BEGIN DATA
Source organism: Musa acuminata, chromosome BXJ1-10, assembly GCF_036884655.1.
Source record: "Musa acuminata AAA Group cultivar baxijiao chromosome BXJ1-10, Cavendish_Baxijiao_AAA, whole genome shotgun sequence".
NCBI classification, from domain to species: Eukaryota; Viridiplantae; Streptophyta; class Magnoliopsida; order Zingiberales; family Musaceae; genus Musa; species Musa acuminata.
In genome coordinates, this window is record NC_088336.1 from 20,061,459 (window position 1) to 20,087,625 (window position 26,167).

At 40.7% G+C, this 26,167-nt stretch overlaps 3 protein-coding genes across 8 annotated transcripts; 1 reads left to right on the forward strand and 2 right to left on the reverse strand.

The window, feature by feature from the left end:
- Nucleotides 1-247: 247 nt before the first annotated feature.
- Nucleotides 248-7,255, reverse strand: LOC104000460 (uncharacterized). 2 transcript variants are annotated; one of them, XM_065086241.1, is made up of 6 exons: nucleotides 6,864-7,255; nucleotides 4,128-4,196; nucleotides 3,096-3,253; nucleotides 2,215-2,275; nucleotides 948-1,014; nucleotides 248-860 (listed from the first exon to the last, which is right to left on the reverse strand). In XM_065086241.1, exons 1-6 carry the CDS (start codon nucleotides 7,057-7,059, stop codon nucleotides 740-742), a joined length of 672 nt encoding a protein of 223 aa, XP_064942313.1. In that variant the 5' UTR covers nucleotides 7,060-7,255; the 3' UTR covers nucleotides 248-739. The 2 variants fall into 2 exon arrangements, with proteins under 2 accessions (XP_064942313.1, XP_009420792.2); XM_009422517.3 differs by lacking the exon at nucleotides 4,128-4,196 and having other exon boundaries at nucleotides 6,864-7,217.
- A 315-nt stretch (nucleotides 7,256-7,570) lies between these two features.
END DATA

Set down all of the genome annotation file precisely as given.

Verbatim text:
Source organism: Musa acuminata, chromosome BXJ1-10, assembly GCF_036884655.1.
Source record: "Musa acuminata AAA Group cultivar baxijiao chromosome BXJ1-10, Cavendish_Baxijiao_AAA, whole genome shotgun sequence".
NCBI classification, from domain to species: Eukaryota; Viridiplantae; Streptophyta; class Magnoliopsida; order Zingiberales; family Musaceae; genus Musa; species Musa acuminata.
In genome coordinates, this window is record NC_088336.1 from 20,061,459 (window position 1) to 20,087,625 (window position 26,167).

At 40.7% G+C, this 26,167-nt stretch overlaps 3 protein-coding genes across 8 annotated transcripts; 1 reads left to right on the forward strand and 2 right to left on the reverse strand.

The window, feature by feature from the left end:
- Nucleotides 1-247: 247 nt before the first annotated feature.
- Nucleotides 248-7,255, reverse strand: LOC104000460 (uncharacterized). 2 transcript variants are annotated; one of them, XM_065086241.1, is made up of 6 exons: nucleotides 6,864-7,255; nucleotides 4,128-4,196; nucleotides 3,096-3,253; nucleotides 2,215-2,275; nucleotides 948-1,014; nucleotides 248-860 (listed from the first exon to the last, which is right to left on the reverse strand). In XM_065086241.1, exons 1-6 carry the CDS (start codon nucleotides 7,057-7,059, stop codon nucleotides 740-742), a joined length of 672 nt encoding a protein of 223 aa, XP_064942313.1. In that variant the 5' UTR covers nucleotides 7,060-7,255; the 3' UTR covers nucleotides 248-739. The 2 variants fall into 2 exon arrangements, with proteins under 2 accessions (XP_064942313.1, XP_009420792.2); XM_009422517.3 differs by lacking the exon at nucleotides 4,128-4,196 and having other exon boundaries at nucleotides 6,864-7,217.
- A 315-nt stretch (nucleotides 7,256-7,570) lies between these two features.